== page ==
MI company has stake in G20 summit

BRISBANE, AUSTRALIA – Rugged Liner is located in Owosso, Michigan, but talks happening at the G20 summit across the world in Brisbane have a big impact on the company’s success.

Rugged Liner is growing; the truck bed liner manufacturer deals directly with at least 70 countries.

“The export side still remains a growing, growing area,” said Troy Angst, Chief Financial Officer at Rugged Liner. “And there’s a huge potential out there.”

That potential is impacting more than just the company – it’s causing dollars to be spent all over Owosso, Michigan.

“As we continue to grow this export business, we’re bringing more people here,” Angst said. “And, we are doing things in the local economy that are going to impact restaurant owners, waiters and waitresses, people working at the grocery stores – and that’s huge for us. That is what we want to continue to do.”

But that isn’t always easy for the company. Export avenues are tough to crack when trade agreements aren’t solid.

“The reason why a lot of the auto makers right now are setting up plants in Mexico, versus Michigan, or versus the U.S. Is because, having a plant in Mexico will give them access to all those markets, through free trade agreements,” said Yannick Greiner, Director of International Sales at Rugged Liner.

We first talked to workers at Rugged Liner one year ago ahead of the G20 summit in St. Petersburg, Russia. Since then, some things have changed. Officials at Rugged Liner say the company has encountered problems shipping to Venezuela, Argentina, Turkey and Russia because of safety issues and geopolitical problems.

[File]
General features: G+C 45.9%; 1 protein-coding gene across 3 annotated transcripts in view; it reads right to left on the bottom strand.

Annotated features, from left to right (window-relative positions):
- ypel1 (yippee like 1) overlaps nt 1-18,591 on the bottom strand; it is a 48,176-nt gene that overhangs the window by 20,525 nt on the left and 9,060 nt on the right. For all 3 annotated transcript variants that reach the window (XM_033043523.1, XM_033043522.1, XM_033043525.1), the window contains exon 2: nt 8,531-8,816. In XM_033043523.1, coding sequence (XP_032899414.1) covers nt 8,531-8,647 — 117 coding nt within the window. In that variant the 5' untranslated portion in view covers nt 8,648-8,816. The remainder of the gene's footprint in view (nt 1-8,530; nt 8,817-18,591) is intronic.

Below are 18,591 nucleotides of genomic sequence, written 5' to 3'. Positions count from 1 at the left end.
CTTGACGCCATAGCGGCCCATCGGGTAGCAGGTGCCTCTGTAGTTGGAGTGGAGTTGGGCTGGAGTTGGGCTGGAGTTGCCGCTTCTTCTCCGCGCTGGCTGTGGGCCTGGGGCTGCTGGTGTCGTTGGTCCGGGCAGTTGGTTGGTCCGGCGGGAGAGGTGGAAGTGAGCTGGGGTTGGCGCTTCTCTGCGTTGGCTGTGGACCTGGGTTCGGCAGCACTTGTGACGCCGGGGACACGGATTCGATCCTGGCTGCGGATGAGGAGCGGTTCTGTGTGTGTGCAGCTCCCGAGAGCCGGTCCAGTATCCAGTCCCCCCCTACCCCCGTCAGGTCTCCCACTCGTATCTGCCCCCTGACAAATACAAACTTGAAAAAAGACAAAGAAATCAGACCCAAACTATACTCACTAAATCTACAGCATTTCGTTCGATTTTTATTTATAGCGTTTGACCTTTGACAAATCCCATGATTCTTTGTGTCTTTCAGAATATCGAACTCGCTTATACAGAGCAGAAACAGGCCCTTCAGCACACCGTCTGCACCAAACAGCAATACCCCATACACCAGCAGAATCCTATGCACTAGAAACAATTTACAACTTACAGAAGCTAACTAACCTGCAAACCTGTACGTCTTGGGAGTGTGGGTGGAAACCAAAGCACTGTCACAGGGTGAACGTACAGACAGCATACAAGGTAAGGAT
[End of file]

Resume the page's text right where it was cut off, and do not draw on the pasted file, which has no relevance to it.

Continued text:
And they’re not alone.

The latest Department of Commerce numbers show nearly 14,000 small and medium-sized businesses in Michigan exported in 2012 – making up almost 90 percent of Michigan’s exporting businesses.

“It is clear that these two: geopolitical and trade are totally linked as an integral part of each other,” Greiner said.

These geopolitical situations are forcing world leaders to think differently as they try to plan for the future of the global economy. Despite the challenges, at Rugged Liner, workers are optimistic about the future.

“As a businessman, as an international businessman, for me, obviously, I want them to focus on trade, because I truly believe that by opening of trades, you actually can bring peace and you bring more understanding between these countries,” Greiner said.

Rugged Liner plans to expand into new markets across the globe, while hiring more workers in Michigan.

When it comes to a possible resurgence in U.S. manufacturing, Rugged Liner knows reducing barriers to trade will certainly help.

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